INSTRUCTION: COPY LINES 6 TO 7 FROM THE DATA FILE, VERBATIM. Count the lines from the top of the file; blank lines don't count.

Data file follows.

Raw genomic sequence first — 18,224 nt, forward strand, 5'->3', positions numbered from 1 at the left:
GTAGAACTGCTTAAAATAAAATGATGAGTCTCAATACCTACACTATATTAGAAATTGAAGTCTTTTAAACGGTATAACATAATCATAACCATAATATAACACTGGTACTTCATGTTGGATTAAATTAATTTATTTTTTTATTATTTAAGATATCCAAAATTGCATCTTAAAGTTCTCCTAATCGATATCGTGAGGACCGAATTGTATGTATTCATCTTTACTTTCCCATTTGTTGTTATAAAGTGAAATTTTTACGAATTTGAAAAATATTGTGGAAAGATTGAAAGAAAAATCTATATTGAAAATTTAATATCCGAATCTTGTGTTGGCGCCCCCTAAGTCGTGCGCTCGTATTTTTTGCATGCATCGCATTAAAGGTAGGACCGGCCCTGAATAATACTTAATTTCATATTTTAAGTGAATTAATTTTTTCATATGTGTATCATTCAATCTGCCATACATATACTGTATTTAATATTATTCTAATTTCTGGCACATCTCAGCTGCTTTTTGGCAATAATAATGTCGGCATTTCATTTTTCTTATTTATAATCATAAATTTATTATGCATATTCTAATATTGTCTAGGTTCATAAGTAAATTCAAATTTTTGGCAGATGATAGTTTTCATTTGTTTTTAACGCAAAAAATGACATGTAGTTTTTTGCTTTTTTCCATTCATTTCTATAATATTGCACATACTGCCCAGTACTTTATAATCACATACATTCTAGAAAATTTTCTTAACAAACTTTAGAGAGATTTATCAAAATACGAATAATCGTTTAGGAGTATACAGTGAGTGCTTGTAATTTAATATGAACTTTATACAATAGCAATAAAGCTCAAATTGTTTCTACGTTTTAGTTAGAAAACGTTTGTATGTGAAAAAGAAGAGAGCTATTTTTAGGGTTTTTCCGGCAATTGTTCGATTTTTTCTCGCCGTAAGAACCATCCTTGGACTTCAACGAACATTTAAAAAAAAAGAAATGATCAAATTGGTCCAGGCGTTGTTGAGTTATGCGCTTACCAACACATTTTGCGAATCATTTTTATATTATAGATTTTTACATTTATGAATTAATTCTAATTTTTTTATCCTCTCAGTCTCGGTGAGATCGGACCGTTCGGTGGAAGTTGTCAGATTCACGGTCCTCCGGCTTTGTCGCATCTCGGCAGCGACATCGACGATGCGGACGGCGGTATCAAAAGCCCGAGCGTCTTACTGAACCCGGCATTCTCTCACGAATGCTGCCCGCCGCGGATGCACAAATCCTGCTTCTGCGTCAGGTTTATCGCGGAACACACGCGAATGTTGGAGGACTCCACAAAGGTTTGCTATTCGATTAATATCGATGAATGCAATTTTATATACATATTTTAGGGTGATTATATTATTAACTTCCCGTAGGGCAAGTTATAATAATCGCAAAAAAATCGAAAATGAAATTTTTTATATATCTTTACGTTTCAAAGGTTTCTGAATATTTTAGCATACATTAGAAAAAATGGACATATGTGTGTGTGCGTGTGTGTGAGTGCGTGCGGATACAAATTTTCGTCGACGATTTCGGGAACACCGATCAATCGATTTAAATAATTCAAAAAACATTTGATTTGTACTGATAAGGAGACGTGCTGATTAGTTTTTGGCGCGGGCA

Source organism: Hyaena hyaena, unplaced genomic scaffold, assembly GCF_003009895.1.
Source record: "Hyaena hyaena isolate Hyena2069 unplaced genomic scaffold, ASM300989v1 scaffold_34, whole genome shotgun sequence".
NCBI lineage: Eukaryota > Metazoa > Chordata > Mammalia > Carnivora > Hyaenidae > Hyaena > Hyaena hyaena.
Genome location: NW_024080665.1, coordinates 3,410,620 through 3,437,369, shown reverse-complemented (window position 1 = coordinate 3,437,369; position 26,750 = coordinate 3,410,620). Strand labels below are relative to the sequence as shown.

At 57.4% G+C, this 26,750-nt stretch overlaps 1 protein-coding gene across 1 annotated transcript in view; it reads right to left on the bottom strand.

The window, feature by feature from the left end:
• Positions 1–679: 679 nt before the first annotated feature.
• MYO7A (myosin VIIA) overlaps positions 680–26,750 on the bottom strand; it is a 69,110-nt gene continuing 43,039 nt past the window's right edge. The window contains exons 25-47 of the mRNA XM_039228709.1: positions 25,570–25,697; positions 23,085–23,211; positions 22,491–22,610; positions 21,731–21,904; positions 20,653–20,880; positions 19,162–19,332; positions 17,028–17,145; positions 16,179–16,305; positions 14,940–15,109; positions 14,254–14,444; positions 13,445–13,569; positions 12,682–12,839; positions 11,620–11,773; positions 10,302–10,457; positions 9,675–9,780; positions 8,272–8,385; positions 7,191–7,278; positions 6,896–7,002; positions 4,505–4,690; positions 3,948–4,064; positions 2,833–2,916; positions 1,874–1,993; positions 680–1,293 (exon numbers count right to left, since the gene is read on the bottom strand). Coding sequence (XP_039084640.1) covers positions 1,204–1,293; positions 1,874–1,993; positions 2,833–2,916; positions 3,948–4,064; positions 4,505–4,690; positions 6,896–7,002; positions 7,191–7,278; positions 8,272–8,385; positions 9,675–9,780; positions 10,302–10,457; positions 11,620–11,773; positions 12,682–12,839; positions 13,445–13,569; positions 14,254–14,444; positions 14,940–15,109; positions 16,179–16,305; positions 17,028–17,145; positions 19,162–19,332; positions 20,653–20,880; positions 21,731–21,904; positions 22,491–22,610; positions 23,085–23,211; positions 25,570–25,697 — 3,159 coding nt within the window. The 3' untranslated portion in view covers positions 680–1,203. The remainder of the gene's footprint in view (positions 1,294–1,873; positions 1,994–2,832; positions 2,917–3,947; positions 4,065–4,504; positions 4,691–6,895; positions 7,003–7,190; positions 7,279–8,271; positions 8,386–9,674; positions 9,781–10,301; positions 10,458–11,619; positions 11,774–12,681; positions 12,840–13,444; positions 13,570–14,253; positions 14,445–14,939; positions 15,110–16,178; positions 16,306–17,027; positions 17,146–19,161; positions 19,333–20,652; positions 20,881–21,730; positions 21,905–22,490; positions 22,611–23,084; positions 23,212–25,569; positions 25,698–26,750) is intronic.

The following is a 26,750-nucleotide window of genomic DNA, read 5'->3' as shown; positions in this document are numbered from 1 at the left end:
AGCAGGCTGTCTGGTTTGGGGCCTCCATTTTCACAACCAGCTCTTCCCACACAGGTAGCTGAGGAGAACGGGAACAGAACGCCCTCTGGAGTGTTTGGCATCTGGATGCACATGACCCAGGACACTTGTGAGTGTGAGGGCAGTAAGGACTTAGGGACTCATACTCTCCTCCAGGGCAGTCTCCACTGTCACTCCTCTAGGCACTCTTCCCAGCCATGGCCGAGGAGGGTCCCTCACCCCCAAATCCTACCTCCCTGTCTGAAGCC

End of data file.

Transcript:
Genome location: NW_024080665.1, coordinates 3,410,620 through 3,437,369, shown reverse-complemented (window position 1 = coordinate 3,437,369; position 26,750 = coordinate 3,410,620). Strand labels below are relative to the sequence as shown.

At 57.4% G+C, this 26,750-nt stretch overlaps 1 protein-coding gene across 1 annotated transcript in view; it reads right to left on the bottom strand.